By Hannah Ondiek
We join all Africans today in celebrating African Women’s Day, 31st July 2012. Two years into the African Women’s Decade 2010 – 2020 themed Gender Equality and Women’s Empowerment: a bottom up approach, we applaud women for the strides they have made while noting that there is still a lot to be done especially in terms of making grassroots part and parcel of all processes which affect and concern them.
The focus of the African Women’s Decade is reflected in the ten themes which have been chosen, including; fighting poverty, promoting economic empowerment of women and entrepreneurship, agriculture and food security.
Today we focus on rural women and how we can make them count.
Former World Food Program Executive Director, Josette Sheeran stated “Breaking the cycle of hunger and poverty at its roots begins with women.”
Sub-Saharan Africa is the second highest region with the highest share of female employment in the agricultural sector.
Women in Africa still lack political influence for example, in Zimbabwe women make up 75% of the members of the Farmers Union but only 5% of the officers are female.
Girls receive less education especially in rural areas
Women comprise 43% of the labour force in developing countries ranging from about 20% to 50% in sub-Saharan Africa. Even when rural women are engaged in wage employment, they are more likely than men to be in part time, seasonal and or low paying jobs this is partly because women have less education and work experience than men. (employment trends)
Women are less likely than men to own land or livestock, adopt new technologies, use credit or other financial services, or receive education or extension advice.
Gender inequality is a major cause and effect of hunger and poverty. It is estimated that 60% of chronically hungry people are women and girls (food trends)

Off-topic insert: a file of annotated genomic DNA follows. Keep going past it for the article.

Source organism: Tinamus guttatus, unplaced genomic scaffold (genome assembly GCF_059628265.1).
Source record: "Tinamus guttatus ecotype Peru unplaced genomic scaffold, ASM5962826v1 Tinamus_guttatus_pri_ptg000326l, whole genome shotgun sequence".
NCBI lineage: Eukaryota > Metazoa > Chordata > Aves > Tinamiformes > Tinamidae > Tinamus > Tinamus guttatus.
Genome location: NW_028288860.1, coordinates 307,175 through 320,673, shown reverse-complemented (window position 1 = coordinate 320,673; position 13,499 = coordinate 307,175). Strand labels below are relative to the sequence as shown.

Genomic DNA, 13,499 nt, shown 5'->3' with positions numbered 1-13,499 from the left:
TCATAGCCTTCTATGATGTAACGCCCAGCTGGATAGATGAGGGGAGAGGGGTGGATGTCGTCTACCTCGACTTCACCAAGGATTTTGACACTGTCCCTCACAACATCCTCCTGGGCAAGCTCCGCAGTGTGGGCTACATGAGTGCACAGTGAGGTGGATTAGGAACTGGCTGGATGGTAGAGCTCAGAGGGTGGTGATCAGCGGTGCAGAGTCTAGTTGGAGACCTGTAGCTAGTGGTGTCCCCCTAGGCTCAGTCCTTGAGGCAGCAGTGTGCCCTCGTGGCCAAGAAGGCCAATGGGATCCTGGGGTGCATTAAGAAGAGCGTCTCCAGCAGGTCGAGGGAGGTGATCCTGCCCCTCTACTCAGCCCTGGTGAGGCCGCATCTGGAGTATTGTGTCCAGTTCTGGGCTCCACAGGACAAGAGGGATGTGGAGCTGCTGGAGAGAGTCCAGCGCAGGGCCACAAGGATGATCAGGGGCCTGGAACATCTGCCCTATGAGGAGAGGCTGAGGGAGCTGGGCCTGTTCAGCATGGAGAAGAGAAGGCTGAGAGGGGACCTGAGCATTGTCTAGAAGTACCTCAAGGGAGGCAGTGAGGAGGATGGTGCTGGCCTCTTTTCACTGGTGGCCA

Given the same access as men to agricultural resources women can increase production in developing countries by 20% – 30%. This can raise the total agricultural production in developing countries by 2.5 – 4% which could reduce the number of hungry people in the world by 12 – 17% (100-150 million people). (facts from UN Women)
Agriculture is the most important source of employment for women in rural areas but new jobs in high-value; export-oriented agro-industries offer much better opportunities for women than traditional agricultural work.
Call to action
Women’s rights activists must lobby for better policies and laws relating to rural women. They include land rights for women. Organizations especially women’s organizations in Africa should look into the provision of information, communication technologies (ICT’s) that can help in transmission of information which will be beneficial to women. Provision of financial services in the form of loans and financial advice to rural women is also imperative.
The 56th Session of the United Nations Commission on the Status of Women was dedicated to rural women, with rural women leaders present and participating in various sessions and making their voice heard. This needs to be built on, and we need to include rural women in all levels of decision making, which means not simply that they are paid lip service to, but that they are part and parcel in the planning, design, implementation and monitoring and evaluating of various processes.
We applaud all organizations especially those working in sub-Saharan Africa for the work on rural womens empowerment and hope we will continue working together to achieve the AWD objectives in the lives of all women in Africa.